Where We've Been
All unintentional injury-related deaths are preventable, but historically inadequate progress has been made in reducing these deaths. After overtaking stroke deaths in 2013 and chronic lower respiratory disease in 2016, unintentional injuries are currently the third leading cause of death behind heart disease and cancer.
The historic increase in preventable injuries is even more shocking when compared to the falling overall fatality rate in the United States. Using 1900 as the baseline year, the overall age-adjusted fatality rate has decreased by 71%, while the preventable death rate has decreased by only about 45%.
Progress in reducing the preventable death rate has always lagged behind progress in reducing the overall fatality rate, but we have come close. Starting in 1944, the rate of preventable injury-related death fell quickly, along with all causes of death, decreasing by 36% before a brief uptick in the early 1960s through the mid-1970s.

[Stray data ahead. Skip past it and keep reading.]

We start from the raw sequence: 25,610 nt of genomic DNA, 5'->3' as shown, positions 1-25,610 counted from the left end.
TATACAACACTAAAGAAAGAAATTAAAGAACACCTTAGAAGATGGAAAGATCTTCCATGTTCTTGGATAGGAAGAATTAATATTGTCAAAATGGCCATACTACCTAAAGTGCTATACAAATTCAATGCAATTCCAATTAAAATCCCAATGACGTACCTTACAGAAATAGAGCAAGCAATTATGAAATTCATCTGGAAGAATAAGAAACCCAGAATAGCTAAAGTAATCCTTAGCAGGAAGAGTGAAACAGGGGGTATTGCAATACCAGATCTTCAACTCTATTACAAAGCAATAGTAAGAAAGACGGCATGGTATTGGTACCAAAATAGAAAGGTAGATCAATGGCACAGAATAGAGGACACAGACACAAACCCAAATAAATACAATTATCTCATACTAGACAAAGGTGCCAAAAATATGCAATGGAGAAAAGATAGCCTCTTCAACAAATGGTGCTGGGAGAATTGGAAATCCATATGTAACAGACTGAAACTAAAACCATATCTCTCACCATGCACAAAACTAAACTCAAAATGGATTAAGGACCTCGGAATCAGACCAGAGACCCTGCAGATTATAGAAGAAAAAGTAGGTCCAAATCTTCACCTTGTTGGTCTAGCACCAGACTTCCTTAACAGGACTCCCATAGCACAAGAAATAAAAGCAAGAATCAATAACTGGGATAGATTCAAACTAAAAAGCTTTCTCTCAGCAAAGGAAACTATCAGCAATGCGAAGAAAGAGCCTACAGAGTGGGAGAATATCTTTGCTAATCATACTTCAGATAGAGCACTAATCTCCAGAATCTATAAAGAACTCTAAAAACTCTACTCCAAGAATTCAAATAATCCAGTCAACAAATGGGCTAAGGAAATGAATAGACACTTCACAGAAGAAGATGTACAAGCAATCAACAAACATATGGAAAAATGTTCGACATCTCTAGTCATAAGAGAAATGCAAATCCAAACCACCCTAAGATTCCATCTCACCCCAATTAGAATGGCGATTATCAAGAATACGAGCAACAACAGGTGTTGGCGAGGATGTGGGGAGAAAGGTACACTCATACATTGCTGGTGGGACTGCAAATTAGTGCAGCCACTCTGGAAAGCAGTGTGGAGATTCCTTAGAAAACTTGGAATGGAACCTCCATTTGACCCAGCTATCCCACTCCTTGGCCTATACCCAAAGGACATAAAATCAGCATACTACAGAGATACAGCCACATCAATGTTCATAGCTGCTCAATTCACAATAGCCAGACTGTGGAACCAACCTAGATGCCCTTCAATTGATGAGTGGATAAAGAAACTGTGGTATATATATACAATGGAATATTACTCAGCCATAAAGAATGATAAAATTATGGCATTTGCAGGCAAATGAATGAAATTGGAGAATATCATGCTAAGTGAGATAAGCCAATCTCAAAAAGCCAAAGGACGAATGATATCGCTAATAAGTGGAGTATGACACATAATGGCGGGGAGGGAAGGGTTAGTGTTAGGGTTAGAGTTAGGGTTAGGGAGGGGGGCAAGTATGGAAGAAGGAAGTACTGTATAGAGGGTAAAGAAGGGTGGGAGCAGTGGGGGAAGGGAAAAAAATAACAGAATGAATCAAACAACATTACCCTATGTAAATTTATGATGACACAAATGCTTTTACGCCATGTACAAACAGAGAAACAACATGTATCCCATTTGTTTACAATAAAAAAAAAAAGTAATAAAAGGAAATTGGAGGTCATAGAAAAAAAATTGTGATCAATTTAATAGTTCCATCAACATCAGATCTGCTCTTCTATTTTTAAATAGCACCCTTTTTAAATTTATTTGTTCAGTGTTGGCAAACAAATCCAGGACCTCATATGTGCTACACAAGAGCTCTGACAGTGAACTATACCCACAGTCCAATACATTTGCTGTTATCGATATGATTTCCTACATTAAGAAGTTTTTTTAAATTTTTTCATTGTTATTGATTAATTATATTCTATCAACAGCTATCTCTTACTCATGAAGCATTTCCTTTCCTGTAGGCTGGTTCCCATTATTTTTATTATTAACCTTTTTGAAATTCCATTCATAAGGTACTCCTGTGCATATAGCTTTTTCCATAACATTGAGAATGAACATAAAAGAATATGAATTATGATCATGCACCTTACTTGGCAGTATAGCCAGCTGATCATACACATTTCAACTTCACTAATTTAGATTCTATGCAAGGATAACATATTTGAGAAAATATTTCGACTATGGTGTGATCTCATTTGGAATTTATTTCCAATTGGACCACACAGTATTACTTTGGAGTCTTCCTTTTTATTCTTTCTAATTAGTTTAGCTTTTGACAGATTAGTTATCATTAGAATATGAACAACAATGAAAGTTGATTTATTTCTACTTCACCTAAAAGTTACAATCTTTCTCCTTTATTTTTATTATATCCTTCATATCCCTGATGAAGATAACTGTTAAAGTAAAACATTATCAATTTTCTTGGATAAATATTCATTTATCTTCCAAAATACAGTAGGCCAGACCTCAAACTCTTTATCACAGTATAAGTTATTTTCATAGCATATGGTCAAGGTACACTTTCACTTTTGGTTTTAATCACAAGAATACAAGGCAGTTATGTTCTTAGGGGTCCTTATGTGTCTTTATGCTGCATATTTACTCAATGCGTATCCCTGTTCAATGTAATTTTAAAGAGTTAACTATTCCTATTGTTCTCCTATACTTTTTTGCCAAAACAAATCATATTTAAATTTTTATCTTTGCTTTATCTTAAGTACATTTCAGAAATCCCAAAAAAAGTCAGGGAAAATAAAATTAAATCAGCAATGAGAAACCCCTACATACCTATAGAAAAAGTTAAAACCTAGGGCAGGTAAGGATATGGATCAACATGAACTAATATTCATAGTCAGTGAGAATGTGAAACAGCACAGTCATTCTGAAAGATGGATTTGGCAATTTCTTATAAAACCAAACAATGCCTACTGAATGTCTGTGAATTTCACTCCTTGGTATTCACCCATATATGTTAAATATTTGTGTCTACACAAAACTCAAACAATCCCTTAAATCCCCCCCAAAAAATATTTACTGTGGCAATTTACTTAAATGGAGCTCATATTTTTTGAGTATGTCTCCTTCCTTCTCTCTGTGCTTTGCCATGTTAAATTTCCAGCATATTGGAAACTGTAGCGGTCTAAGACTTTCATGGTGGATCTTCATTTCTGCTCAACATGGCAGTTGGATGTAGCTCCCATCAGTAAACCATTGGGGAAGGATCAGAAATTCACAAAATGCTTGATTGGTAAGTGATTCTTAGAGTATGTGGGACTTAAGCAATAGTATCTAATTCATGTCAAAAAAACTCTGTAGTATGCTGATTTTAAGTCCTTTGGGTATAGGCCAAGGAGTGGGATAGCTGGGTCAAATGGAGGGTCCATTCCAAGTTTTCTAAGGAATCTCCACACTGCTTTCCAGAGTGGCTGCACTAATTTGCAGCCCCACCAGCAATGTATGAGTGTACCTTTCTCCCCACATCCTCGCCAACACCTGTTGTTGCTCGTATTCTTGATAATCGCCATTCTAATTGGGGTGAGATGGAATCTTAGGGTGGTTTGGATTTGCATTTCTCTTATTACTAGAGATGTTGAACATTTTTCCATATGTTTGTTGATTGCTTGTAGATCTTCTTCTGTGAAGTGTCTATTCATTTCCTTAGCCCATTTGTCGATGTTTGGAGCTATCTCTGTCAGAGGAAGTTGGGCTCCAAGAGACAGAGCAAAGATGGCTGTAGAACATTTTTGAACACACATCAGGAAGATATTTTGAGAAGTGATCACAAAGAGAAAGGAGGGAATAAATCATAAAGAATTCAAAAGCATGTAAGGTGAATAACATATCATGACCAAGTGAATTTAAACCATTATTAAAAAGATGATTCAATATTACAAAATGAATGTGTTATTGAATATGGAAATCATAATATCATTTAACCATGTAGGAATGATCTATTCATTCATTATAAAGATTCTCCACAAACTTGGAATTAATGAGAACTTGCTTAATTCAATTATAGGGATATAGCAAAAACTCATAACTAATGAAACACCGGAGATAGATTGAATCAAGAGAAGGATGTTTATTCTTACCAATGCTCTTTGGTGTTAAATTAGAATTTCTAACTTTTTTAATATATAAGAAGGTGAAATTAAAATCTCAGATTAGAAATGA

By 1992, the rate of preventable injury-related death was at the lowest point on record (33.96 per 100,000 population), 61% less than in 1900 and at near parity with the level of improvement achieved with all causes of death (which had fallen to 64% since 1900).
Since that time, the overall fatality rate has decreased 21%, while unintentional deaths have increased 40%.
- Data Table
Note: Percent changes are based on rates adjusted to the year 2000 standard population to remove the influence of changes in age distribution over time.
Source: National Safety Council (NSC) analysis of Centers for Disease Control and Prevention (CDC), National Center for Health Statistics (NCHS) National Vital Statistics System mortality data and NSC preventable death data.